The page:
Exchange-traded funds had a banner 2021 in terms of asset growth, which continued a trend from much of the past decade as investors increasingly flocked to these low-cost, tax-efficient investment vehicles at the expense of mutual funds. Can the fun continue in 2022? And where will the action be in ETF investment ideas?

Net inflows into U.S.-listed ETFs slightly topped $900 billion last year, which easily beat the previous record flows of $500 billion the prior year. The U.S. ETF industry ended 2021 with assets of $7.2 trillion.

Most of last year’s flows—nearly $670 billion—went into stock ETFs, according to Morningstar. The investment research firm noted the Vanguard S&P 500 ETF (VOO), the SPDR S&P 500 ETF Trust (SPY) and the iShares Core S&P 500 fund (IVV) placed among the top four in flows. The other fund in that group was the Vanguard Total Stock Market ETF (VTI).

Meanwhile, Morningstar said that bond ETFs attracted $211.8 billion in flows last year, just a few ticks below the category’s record of $212.2 billion in 2020. It noted that inflation-protected bond ETFs gathered inflows of $40.2 billion in 2021, which obliterated the $13 billion record set the previous year. That’s no surprise considering that inflation growth last year reached levels not seen in roughly four decades.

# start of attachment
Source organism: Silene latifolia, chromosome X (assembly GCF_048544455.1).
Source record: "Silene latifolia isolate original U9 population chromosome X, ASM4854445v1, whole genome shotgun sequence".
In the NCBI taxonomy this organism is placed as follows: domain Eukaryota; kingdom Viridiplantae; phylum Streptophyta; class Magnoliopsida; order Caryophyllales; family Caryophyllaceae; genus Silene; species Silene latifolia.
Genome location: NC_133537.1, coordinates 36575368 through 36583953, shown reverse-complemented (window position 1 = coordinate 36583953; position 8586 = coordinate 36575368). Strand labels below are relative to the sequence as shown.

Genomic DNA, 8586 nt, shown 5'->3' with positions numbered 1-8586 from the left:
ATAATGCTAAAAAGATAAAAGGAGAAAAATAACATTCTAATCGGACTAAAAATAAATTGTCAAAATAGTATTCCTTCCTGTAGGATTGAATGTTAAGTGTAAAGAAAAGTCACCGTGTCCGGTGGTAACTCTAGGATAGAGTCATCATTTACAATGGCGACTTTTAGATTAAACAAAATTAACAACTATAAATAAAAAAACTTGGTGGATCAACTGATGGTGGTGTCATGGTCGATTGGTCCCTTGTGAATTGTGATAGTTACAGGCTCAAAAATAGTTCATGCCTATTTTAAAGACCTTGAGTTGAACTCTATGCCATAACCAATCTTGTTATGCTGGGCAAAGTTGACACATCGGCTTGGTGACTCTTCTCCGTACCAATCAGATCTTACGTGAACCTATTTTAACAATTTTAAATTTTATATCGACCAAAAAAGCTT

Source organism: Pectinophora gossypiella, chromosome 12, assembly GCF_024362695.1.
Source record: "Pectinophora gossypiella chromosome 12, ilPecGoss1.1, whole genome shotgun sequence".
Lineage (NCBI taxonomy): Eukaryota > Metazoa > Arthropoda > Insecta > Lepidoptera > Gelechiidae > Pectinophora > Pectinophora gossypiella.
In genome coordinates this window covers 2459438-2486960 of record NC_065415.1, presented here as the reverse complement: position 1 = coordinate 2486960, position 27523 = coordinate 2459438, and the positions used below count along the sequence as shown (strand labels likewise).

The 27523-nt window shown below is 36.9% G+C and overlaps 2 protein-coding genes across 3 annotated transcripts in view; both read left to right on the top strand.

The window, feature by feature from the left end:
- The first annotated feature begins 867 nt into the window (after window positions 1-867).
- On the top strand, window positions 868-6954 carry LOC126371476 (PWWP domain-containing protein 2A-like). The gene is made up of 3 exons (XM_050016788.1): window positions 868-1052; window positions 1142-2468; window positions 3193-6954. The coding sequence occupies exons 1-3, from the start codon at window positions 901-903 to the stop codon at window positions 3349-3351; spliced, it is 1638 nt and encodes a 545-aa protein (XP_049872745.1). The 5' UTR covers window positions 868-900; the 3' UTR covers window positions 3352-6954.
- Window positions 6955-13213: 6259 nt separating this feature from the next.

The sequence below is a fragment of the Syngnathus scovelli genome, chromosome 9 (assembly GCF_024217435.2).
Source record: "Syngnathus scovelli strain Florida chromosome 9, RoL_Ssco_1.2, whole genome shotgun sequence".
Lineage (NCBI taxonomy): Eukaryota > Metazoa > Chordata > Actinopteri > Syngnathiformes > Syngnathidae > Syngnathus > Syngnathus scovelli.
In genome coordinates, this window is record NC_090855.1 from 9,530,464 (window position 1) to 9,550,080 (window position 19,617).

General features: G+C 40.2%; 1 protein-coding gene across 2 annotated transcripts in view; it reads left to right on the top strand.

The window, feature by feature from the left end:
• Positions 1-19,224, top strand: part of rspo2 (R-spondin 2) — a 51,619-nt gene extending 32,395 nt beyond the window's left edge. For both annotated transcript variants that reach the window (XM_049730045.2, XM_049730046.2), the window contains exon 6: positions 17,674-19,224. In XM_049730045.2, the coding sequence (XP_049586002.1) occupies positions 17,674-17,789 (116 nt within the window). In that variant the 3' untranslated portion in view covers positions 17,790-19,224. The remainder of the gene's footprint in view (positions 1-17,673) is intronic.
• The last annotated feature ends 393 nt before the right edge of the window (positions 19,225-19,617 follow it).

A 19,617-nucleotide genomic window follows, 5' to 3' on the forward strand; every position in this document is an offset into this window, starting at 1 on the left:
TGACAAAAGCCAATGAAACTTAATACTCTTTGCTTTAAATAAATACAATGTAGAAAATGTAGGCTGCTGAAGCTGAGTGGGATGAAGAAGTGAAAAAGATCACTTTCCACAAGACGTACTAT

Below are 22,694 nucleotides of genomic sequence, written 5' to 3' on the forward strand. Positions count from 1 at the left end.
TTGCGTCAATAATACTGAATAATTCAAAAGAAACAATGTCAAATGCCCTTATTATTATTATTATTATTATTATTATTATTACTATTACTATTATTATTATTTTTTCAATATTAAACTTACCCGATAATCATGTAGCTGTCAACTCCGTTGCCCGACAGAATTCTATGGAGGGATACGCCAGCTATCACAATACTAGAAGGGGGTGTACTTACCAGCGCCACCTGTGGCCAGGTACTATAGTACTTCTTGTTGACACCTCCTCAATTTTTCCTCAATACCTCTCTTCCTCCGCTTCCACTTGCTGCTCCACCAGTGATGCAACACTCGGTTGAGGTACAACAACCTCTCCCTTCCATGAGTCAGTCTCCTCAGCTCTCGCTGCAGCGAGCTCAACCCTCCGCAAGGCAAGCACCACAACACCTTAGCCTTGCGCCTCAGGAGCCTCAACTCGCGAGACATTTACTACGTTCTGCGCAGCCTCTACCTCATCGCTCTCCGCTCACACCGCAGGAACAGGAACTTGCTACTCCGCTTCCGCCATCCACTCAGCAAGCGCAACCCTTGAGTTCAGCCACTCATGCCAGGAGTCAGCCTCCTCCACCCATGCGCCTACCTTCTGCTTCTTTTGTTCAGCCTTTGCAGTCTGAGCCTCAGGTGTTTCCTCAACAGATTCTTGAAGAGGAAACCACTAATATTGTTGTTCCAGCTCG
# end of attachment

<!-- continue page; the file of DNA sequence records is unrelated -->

Todd Rosenbluth, head of ETF and mutual fund research at CFRA, says he expects to see more inflation-related products come to market this year. “I think there’s the belief that inflation will be around longer than we initially expected, so there will be products offering more fixed-income exposure to protect against inflation or trying to benefit from it by using equities,” he says.

To fight inflation on the equity front, investors might seek out equity ETFs benefiting from rising prices in commodities, energy or materials. Rosenbluth highlights two such funds. One is the Horizon Kinetics Inflation Beneficiaries ETF (INFL), which debuted in January 2021 and gathered more than $800 million in assets in its first year. The fund invests in companies whose revenues are expected to grow with rising consumer, producer, raw material or assets prices. That includes companies involved in energy, mining, transportation and real estate.

A similar product, the AXS Astoria Inflation Sensitive ETF (PPI), launched on this year’s first trading day. This fund is designed to hedge against inflation with multi-asset exposure to equities (particularly cyclical stocks in the areas of financials, energy, industrials and materials), commodities and TIPS (Treasury Inflation-Protected Securities).

Both funds are actively managed, which Rosenbluth says fits into the ETF industry’s ongoing trend toward more actively managed products from both small players and asset management giants.

He notes that Capital Group, the company behind the American Funds, was expected to come to market early this year with its first suite of actively managed, core-like equity and bond ETFs. “We had Federated [Hermes] recently enter the market with a couple of fixed-income ETFs and will likely expand their lineup,” he says. “And we’ve had firms like Fidelity and T. Rowe Price that have moved into the active equity [ETF] space and likely will continue to expand in 2022.”

Another area to watch involves thematic ETFs. Funds focused on infrastructure and electric vehicles generated significant interest last year, and Rosenbluth says that agricultural technology, artificial intelligence, blockchain, digital payments and food innovation are among the potential big themes in 2022.